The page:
Beijing Irritates the Stock Market

By 05/03/2019News


05.03.2019 – Daily report. The DAX started trading weakly on Shrove Tuesday, but then continued to recover slightly. Wall Street, too, didn’t know what it wanted the night before: A strong start was followed by a small sell-off, which finally led to a recovery from the daily low. Once again, China set the pace on the news front in volatile trade – the economic locomotive had to slow down. After all, the leadership is taking countermeasures, as it announced at the National People’s Congress.

No Clear Direction in Frankfurt

After an early minus of around 11,575 points, the German benchmark index gained a slight gain of 0.3 percent to around 11,620 points, before trading sideways. The calendar is rather thinly filled: After the end of trading, Deutsche Börse will announce the composition of its stock indices. No changes are expected for the DAX. The following data arrives from the USA at 16:00 : ISM Purchasing Managers’ Index Services and Sales of New Houses December (forecast 619K).

Strangle Course in New York

There was also little stimulus from Wall Street – it almost seems as if the brokers in New York had read our market report yesterday and, as a precautionary measure, made cash. Apart from profit taking to avoid any disappointment in the Chinese-American customs dispute, there was little to be heard in New York as a reason for the interim sale. But wait: disappointing construction spending dampened the mood on Wall Street.

After all, the indices recovered from their daily lows. The Dow Jones closed with a minus of 0.8 percent at 25,820 points. The S&P 500 and Nasdaq 100, which had initially marked fresh annual highs in early Monday trading, also fell. The S&P lost about 0.4 percent to 2793 points in the end. The Nasdaq 100 nevertheless caught on and recorded only a minimal minus of 0.01 percent to 7151 points. In Tokyo, however, the Nikkei closed 0.4 percent lower in the morning at 21,726 points.

Cold Shower from Beijing

Once again China provided the news of the day – and it turned out to be in line with trading without a clear trend. Prime Minister Li Keqiang was unusually pessimistic at the start of the annual meeting of the People’s Congress: he forecast economic growth of 6.0 to 6.5 percent for 2019. This is the lowest growth target for almost three decades – so China urgently needs a deal in the customs dispute with the USA.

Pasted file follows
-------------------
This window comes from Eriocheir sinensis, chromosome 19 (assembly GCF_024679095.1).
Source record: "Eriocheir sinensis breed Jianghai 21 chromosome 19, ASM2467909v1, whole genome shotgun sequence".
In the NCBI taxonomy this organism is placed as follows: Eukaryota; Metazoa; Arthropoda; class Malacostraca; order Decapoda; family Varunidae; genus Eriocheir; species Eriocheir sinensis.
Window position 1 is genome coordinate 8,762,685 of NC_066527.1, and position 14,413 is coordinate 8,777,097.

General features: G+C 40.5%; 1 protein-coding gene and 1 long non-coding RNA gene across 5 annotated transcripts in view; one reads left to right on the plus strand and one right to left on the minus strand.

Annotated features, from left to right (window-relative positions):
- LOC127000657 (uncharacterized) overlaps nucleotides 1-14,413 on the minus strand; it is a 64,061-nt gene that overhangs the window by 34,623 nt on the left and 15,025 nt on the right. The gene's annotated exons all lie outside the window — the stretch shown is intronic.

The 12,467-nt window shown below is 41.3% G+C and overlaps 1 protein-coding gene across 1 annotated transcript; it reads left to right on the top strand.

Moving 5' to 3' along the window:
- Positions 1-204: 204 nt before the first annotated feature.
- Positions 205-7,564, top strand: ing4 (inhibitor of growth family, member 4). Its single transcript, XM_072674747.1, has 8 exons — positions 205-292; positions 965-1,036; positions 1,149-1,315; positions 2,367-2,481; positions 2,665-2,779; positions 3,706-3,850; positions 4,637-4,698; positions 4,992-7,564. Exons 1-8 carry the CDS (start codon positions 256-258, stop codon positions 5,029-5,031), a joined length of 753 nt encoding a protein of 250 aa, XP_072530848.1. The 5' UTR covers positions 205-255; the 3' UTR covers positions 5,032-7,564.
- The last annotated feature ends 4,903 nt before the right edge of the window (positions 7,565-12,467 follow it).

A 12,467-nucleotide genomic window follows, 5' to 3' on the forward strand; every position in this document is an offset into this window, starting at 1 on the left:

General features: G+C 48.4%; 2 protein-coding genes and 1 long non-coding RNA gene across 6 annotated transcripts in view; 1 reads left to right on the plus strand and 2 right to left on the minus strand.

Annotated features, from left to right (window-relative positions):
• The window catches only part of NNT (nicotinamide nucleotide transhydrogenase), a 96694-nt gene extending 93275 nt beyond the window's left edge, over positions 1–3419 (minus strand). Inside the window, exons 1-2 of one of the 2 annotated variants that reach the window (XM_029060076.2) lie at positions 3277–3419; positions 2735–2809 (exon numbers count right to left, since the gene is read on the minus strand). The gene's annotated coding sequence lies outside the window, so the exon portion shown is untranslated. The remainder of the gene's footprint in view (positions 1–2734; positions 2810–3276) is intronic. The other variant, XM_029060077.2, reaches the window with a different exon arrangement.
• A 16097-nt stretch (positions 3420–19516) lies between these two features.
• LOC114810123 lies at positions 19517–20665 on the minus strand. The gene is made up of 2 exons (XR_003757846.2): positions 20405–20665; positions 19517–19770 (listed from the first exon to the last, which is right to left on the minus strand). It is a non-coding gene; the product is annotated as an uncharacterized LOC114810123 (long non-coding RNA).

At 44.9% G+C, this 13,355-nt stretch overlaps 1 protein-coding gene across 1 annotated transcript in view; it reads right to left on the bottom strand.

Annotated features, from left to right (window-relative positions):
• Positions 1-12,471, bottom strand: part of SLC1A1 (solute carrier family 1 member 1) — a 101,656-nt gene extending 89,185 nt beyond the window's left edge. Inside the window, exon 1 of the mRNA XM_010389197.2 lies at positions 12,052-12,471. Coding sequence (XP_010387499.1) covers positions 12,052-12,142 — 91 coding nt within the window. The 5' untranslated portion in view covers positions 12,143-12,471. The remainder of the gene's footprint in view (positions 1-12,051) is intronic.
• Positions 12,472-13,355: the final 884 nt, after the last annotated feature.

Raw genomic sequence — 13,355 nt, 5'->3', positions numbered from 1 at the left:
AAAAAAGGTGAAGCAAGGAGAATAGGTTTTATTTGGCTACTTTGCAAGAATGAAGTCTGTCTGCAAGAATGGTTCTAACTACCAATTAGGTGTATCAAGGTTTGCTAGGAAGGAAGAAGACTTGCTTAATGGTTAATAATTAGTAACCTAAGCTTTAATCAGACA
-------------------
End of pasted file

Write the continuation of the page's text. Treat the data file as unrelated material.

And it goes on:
In an unusually concrete way for a communist cadre, the prime minister spoke in front of around 3,000 delegates, as everyone already knew: China’s trade war with the United States had had a negative impact on the “production and business of many companies as well as market expectations”. Li also spoke of “increased downward pressure” on the Chinese economy. In addition, the growth rate of consumption is slowing down, investments are lacking in “driving force” and the real economy is encountering “difficulties”.

China Supports the Economy

China announced tax cuts and higher infrastructure spending. In addition, companies are to receive loans more easily. Top stocks from mainland China have risen accordingly: The CSI-300 index gained 0.6 percent to 3816.01 points on Tuesday. The question remains as to whether China will meet its gigantic challenges.

Ticking Time Bomb

An interesting footnote: China Evergrande, China’s largest project developer, has just lowered the price of its real estate by 10 percent. The reason: poor sales in January and a threatening cooling of the market.

At this point we had already told you about a hardly noticed danger for the Chinese People’s Republic. According to a sensational study by Professor Li Gan from November 2018, around 50 million apartments are vacant – which accounts for around 22 percent of the total market. Gan teaches economics at Texas A&M University and is also Director of the Survey and Research Center for China Household Finance at Southwestern University of Finance and Economics in Chengdu, China. The vacancies and the ghost towns are a ticking time bomb: if the sell-out begins, the construction sector will go down on its knees. With unforeseeable consequences for the economy as a whole and the world’s stock markets.

So it’s worth paying attention to what’s happening outside the media mainstream in order to be prepared for surprises in the market.

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